R.N.W.: When editing and sequencing one of our monographs, we encourage each other to be tough on the work, but we have one essential—and perhaps marriage-saving—house rule: The author has the final say. That’s why our collaborations are trickier. Thankfully, we’ve found if we leave our small prints taped to our studio wall in the sequence we’re considering for a few weeks or months, our disagreements eventually get worked out. So I guess you could say that time has become our silent collaborator. Time, we find, is the best editor.
Both individually and together you have made a lot of books. Why do you do this so much? Can you describe why books are so often the main output of your work?
You teach bookmaking workshops together. Why do you love making books?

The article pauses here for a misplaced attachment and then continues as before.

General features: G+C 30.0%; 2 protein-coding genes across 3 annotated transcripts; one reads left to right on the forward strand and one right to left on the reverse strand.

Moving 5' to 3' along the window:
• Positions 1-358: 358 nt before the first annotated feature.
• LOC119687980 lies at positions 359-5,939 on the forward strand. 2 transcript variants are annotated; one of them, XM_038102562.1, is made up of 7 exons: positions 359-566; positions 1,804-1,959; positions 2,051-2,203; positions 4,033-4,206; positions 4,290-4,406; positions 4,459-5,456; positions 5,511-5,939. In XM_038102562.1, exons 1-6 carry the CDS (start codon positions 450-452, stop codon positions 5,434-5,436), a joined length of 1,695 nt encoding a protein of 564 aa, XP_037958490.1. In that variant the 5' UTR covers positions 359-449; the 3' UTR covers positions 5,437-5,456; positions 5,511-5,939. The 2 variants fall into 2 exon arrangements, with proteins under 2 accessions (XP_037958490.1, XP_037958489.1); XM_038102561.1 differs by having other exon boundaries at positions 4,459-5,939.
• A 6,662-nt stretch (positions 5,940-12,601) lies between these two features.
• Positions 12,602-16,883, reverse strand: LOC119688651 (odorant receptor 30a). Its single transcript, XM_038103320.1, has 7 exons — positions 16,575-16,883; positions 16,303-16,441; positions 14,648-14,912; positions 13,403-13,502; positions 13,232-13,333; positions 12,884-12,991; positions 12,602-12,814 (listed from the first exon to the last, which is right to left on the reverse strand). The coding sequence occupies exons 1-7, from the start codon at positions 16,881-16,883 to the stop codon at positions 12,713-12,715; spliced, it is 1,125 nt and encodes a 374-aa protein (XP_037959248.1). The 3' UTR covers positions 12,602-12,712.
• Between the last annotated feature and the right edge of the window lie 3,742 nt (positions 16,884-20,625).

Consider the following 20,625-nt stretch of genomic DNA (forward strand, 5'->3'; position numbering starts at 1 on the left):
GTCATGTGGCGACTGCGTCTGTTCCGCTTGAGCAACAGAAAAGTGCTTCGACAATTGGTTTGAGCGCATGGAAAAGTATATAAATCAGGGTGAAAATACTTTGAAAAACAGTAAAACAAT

A.W.: Photography seems uniquely suited to books. A book can never capture the texture of a painting or the three dimensions of a sculpture, but it does a pretty good job of giving a sense of a photograph. Furthermore — and this may reflect Rebecca’s and my background in literature—we’re both intrigued by the sequencing of photographic books, especially how the relationships between photographs can expand one’s understanding of a project. I love exhibitions, but ultimately they are more temporal. Books endure.
R.N.W.: I love the paradox of being able to hold in one’s hands a series of intangible moments.
And no matter how many books one makes, each one is a unique creative challenge. With “Slant Rhymes,” I especially like how the design echoes a poetry book, with its cloth cover and tipped-in image on the front of the book.